EdTech privacy has become a major concern for students, parents, teachers, and school administrators as more schools turn to virtual learning amid the COVID-19 pandemic. Regardless of the current pandemic, education technology is becoming increasingly important to the modern learning experience.
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- How to Prioritize EdTech Privacy
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As EdTech companies continue to innovate and create great learning products for students, they need to seriously consider student privacy. Data privacy is an important issue for everyone, but it is even more important when dealing with the personal information of children. Besides creating great learning products, the key concern for EdTech companies needs to be protecting student data privacy.
Let’s take a look at some of the ways you can protect and prioritize student data privacy when building an EdTech application. We’ll also review some of the important student privacy legislation that is guiding EdTech companies, educators, and school districts.
How to Prioritize EdTech Privacy
Data privacy is an important issue in all sectors of the technology industry right now. There are a lot of different, effective approaches to strengthening the privacy and security features of your app or digital services. While the data privacy ideas below could apply to other types of apps, the focus of this post will be EdTech privacy, so everything will be related back to education.
You can protect student data and promote data privacy by:
- Knowing the law
- Providing transparency
- Encrypting data
- Limiting access to sensitive information
Knowing the Law
When it comes to student data privacy, there are a number of different laws and regulations that you need to follow in order to remain compliant. In the United States, there are two big pieces of federal legislation that you need to know about, the Family Educational Rights and Privacy Act (FERPA) and the Children’s Online Privacy Protection Act (COPPA).
There are also state laws and regulations that vary from state to state. One of the earliest and most widely copied EdTech privacy laws is California’s Student Online Personal Information Protection Act (SOPIPA). While every state is free to make its own privacy and security laws and regulations, many of the core tenets of SOPIPA have been adopted in other states.
We’ll take a closer look at the specifics of some of these laws later in this post, but the key takeaway is you need to understand the laws and regulations in place for your target audience. Understanding what data privacy restrictions are in place will help you to create better student privacy policies when you are working on developing your EdTech app.
Putting privacy and security at the forefront of your EdTech project will help ensure you remain compliant with all local and federal laws and regulations while you provide great service to educators and students. Teachers, parents, and students are all concerned about data privacy. The EdTech companies who understand the law will be able to provide more robust privacy and security measures and gain the trust of users.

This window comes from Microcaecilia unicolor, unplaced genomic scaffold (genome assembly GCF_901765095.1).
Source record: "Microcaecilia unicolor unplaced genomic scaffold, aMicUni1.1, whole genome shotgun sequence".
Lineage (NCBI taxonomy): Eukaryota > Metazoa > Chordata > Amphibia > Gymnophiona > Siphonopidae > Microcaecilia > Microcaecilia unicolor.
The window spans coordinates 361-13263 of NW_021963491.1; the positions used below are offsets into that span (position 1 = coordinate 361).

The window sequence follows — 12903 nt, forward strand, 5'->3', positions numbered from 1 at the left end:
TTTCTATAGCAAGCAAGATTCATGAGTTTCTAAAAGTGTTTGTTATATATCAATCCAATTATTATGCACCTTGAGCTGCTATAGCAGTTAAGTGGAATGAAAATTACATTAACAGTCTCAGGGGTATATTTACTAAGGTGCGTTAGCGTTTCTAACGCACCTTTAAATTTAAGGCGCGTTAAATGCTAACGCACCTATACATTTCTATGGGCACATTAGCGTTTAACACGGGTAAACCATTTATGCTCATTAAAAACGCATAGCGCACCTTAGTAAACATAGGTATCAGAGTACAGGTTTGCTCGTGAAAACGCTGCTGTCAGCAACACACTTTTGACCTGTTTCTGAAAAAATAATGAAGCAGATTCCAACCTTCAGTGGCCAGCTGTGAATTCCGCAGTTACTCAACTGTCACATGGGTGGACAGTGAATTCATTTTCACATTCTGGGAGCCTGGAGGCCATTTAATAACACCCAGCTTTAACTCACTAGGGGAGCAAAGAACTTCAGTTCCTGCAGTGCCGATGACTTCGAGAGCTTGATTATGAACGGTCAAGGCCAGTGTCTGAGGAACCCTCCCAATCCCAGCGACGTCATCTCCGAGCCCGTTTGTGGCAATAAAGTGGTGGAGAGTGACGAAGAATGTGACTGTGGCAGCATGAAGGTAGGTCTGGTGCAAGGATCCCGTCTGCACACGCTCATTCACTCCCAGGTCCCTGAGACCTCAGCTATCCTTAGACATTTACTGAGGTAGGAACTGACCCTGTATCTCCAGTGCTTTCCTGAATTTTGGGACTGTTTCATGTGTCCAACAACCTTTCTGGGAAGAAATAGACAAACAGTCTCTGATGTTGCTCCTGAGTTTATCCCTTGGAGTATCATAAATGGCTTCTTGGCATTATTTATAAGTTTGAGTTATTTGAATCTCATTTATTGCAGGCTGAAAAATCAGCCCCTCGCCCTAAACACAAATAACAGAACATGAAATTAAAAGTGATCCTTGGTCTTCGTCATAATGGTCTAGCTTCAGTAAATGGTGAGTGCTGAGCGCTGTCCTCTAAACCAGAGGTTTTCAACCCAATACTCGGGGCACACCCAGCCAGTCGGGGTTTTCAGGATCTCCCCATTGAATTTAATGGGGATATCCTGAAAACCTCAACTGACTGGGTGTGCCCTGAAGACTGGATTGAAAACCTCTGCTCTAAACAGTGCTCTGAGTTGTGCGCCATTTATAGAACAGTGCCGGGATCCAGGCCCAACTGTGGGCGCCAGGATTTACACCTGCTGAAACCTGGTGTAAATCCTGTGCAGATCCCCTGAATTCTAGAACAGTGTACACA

EdTech companies should strive to be as transparent as possible with schools, educators, parents, and students when it comes to data privacy. Transparency is a strong ally, and it allows for the creation of better data privacy practices and security measures. Transparency has the added benefit of educating users on the potential risks posed to privacy and security as well.
Educated users make better security decisions and choose stronger passwords. Transparent, easy-to-understand data privacy policies help users understand what data is being collected and how it is being used. EdTech apps should strive for transparency so users can make educated decisions on what information to give and what information to withhold.
EdTech companies that give their users transparency will help their own brand image and create a lasting, trusting relationship with the key users that make their products and services successful. Educators work long hours. Reviewing dense, legal jargon in regards to data privacy is not an easy task for anyone, let alone a busy teacher or administrator. Be as transparent as possible with your data privacy policies.
In order to fully protect student data, all information gathered, stored, transmitted, etc., needs to be encrypted. Most EdTech apps focus on encryption during the transfer or transmission of data, but there are other times when student data could be put at risk besides when it is being moved around.
Even when student data is just sitting in storage, it needs to be encrypted. Encryption provides another level of protection should your security be compromised. Cyberattacks are getting more sophisticated, and EdTech apps are not immune to being targeted.
Limiting Access to Sensitive Information
A key way to promote privacy and security is to limit the people who can even access sensitive student data. Most data breaches occur because someone on the inside got careless or was duped online. The fewer people who even have access to student data, the less likely there will be unauthorized access.